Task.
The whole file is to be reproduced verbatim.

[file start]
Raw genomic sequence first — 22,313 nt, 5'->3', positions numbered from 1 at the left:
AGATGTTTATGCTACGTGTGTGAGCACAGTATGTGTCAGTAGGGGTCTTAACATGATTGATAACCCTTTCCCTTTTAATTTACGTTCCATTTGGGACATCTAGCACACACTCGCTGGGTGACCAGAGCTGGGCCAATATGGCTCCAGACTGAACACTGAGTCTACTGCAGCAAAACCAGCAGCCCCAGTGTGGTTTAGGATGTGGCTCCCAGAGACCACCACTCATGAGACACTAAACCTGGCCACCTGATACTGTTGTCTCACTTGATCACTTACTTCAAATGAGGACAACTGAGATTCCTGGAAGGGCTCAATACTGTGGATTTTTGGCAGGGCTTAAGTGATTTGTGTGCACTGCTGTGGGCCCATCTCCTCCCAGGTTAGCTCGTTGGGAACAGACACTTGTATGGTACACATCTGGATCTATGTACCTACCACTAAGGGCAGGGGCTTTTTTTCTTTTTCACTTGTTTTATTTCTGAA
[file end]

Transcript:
Raw genomic sequence first — 22,313 nt, 5'->3', positions numbered from 1 at the left:
AGATGTTTATGCTACGTGTGTGAGCACAGTATGTGTCAGTAGGGGTCTTAACATGATTGATAACCCTTTCCCTTTTAATTTACGTTCCATTTGGGACATCTAGCACACACTCGCTGGGTGACCAGAGCTGGGCCAATATGGCTCCAGACTGAACACTGAGTCTACTGCAGCAAAACCAGCAGCCCCAGTGTGGTTTAGGATGTGGCTCCCAGAGACCACCACTCATGAGACACTAAACCTGGCCACCTGATACTGTTGTCTCACTTGATCACTTACTTCAAATGAGGACAACTGAGATTCCTGGAAGGGCTCAATACTGTGGATTTTTGGCAGGGCTTAAGTGATTTGTGTGCACTGCTGTGGGCCCATCTCCTCCCAGGTTAGCTCGTTGGGAACAGACACTTGTATGGTACACATCTGGATCTATGTACCTACCACTAAGGGCAGGGGCTTTTTTTCTTTTTCACTTGTTTTATTTCTGAA